Can U.S., French cooperate? Ask Euro's Bob Schmetterer

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As I write, it is Bastille Day. But on these shores there is little celebration, for the French-American relationship seems broken. But not in my heart (some of my happiest moments are spent in France). Nor in Bob Schmetterer's life.

Mr. Schmetterer since 1997 has been chairman-CEO of Euro RSCG Worldwide, the global marketing communications network, and, since last December, the president-chief operating officer of its holding company, the utterly French Havas. Running a non-U.S. company has been "a magical part of the journey" that's taken him from a small, New York-ish advertising partnership to the leadership of a multinational operating in more than six dozen countries.

By anyone's definition, his work environment is diverse. The Havas board alone, on which he serves, boasts four Americans, one Belgian, a Brit and a French chairman-CEO. I asked how he learned to manage, up and down, in such varied surroundings. "When I grew up," Mr. Schmetterer said, "the agency business was a one-man band: `I want Bill Bernbach,' `I want Carl Ally,' `I want Ed Ney.' The first thing I thought was. `This [Euro RSCG] isn't a one-man band."'

He next convened a senior leadership meeting of the 25 people he'd heard were the best in the company. It was held at the U.N. Plaza Hotel. "I thought it an appropriate place," he recalled over a recent lunch. The gathering helped establish a 100-day agenda, a concept he borrowed from U.S. presidential politics.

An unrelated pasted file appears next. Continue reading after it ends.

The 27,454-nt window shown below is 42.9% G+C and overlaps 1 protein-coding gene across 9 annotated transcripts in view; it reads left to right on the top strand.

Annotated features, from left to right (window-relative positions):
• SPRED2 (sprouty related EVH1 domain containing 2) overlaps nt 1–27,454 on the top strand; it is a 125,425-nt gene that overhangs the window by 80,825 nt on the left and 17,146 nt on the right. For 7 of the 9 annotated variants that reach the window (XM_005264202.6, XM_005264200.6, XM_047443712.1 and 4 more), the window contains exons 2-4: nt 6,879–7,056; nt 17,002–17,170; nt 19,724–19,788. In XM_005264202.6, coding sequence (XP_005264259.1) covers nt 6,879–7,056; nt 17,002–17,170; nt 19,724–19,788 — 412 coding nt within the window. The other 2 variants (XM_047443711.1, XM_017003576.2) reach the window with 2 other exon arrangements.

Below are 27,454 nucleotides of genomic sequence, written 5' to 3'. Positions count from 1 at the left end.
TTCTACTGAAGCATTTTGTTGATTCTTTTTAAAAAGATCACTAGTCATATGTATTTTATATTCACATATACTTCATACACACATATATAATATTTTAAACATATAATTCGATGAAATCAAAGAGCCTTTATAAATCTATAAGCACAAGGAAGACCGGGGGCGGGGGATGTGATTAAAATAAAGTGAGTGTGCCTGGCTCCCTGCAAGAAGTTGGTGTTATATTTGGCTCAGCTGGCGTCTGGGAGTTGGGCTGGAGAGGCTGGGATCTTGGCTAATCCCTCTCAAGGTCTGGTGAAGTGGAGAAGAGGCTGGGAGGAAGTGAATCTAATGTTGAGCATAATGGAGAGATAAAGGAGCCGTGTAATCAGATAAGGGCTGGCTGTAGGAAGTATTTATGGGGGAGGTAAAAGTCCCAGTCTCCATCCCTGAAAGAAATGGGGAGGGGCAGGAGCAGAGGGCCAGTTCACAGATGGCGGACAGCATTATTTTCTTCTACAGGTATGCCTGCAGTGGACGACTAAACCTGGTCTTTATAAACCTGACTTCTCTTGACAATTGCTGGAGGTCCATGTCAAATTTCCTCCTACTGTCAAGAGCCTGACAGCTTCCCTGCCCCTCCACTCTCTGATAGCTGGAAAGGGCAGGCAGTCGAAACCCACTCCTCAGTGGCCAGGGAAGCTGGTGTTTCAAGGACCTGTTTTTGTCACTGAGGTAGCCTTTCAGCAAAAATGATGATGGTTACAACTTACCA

He has repeated the manager meeting every 100 days since, expanding it to include Euro RSCG's 100 top executives, and he began to bring in thought leaders with reputations in management, leadership and the arts to address the group. By 2001, he began to realize, through these meetings, that his company's core competency was not creative advertising; it was creative thinking. That led the management group to grapple with implementing the long-touted but still-elusive vision of integrated communication-a necessity for Euro RSCG if it is to emerge from the pack of larger "mar-com" conglomerates.

Young & Rubicam "got it right in the 1980s, with the `Whole Egg' concept," Mr. Schmetterer said. "But they didn't organize to execute it." Out of their retreats, his team designed ways to streamline its business units and to put senior managers on the same incentive plan. "Suddenly, this word `collaboration' went from a nice idea to something real." Begun in the U.S. last year and in France this year, the new structure is soon to be rolled out in the U.K. and other Euro RSCG territories.

His team's work recreating Euro RSCG led him to write the highly regarded book, "Leap: A Revolution in Creative Business Strategy." You've heard of airplane reading. Mr. Schmetterer's book is airplane writing, composed during the 38 weeks he spent traveling last year. It's also a rare book by an ad executive that's not about advertising. It's about ideation: the development and implementation of strategic concepts across a company's usually rigid boundaries.

Having incited change at the top, Mr. Schmetterer now faces the even more daunting task of sewing it into the very fabric of the company. That means persuading people to think differently about their skills. "Copywriters and art directors were taught a craft, and for years they've made their living from reels and books," he said. "You need to teach them to think about making ideas interesting."

If they can persuade Americans to return to french fries, I'm all for it.

Randall Rothenberg, an author and longtime journalist, is director of intellectual capital at consultancy Booz Allen Hamilton.

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